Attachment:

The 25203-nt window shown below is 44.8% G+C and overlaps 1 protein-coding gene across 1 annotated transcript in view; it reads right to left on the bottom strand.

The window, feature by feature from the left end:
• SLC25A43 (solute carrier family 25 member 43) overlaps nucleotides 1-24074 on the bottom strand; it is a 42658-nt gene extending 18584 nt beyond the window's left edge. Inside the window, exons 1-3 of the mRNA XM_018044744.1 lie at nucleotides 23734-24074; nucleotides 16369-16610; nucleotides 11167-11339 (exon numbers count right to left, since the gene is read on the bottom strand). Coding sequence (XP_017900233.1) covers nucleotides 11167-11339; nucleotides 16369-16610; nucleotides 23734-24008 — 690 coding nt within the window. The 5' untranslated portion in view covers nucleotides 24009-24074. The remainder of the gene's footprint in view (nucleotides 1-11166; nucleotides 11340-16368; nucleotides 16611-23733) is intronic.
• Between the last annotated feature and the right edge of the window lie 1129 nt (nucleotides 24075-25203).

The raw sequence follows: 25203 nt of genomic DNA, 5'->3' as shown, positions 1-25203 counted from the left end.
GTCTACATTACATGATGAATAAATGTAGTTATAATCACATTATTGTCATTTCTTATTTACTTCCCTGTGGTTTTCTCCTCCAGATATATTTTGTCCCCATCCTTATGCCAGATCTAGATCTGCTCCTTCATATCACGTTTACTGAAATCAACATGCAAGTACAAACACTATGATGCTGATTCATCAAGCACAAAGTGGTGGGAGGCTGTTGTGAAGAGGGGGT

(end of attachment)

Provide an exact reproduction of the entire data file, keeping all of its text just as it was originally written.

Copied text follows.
The 25203-nt window shown below is 44.8% G+C and overlaps 1 protein-coding gene across 1 annotated transcript in view; it reads right to left on the bottom strand.

The window, feature by feature from the left end:
• SLC25A43 (solute carrier family 25 member 43) overlaps nucleotides 1-24074 on the bottom strand; it is a 42658-nt gene extending 18584 nt beyond the window's left edge. Inside the window, exons 1-3 of the mRNA XM_018044744.1 lie at nucleotides 23734-24074; nucleotides 16369-16610; nucleotides 11167-11339 (exon numbers count right to left, since the gene is read on the bottom strand). Coding sequence (XP_017900233.1) covers nucleotides 11167-11339; nucleotides 16369-16610; nucleotides 23734-24008 — 690 coding nt within the window. The 5' untranslated portion in view covers nucleotides 24009-24074. The remainder of the gene's footprint in view (nucleotides 1-11166; nucleotides 11340-16368; nucleotides 16611-23733) is intronic.
• Between the last annotated feature and the right edge of the window lie 1129 nt (nucleotides 24075-25203).

The raw sequence follows: 25203 nt of genomic DNA, 5'->3' as shown, positions 1-25203 counted from the left end.
GTCTACATTACATGATGAATAAATGTAGTTATAATCACATTATTGTCATTTCTTATTTACTTCCCTGTGGTTTTCTCCTCCAGATATATTTTGTCCCCATCCTTATGCCAGATCTAGATCTGCTCCTTCATATCACGTTTACTGAAATCAACATGCAAGTACAAACACTATGATGCTGATTCATCAAGCACAAAGTGGTGGGAGGCTGTTGTGAAGAGGGGGT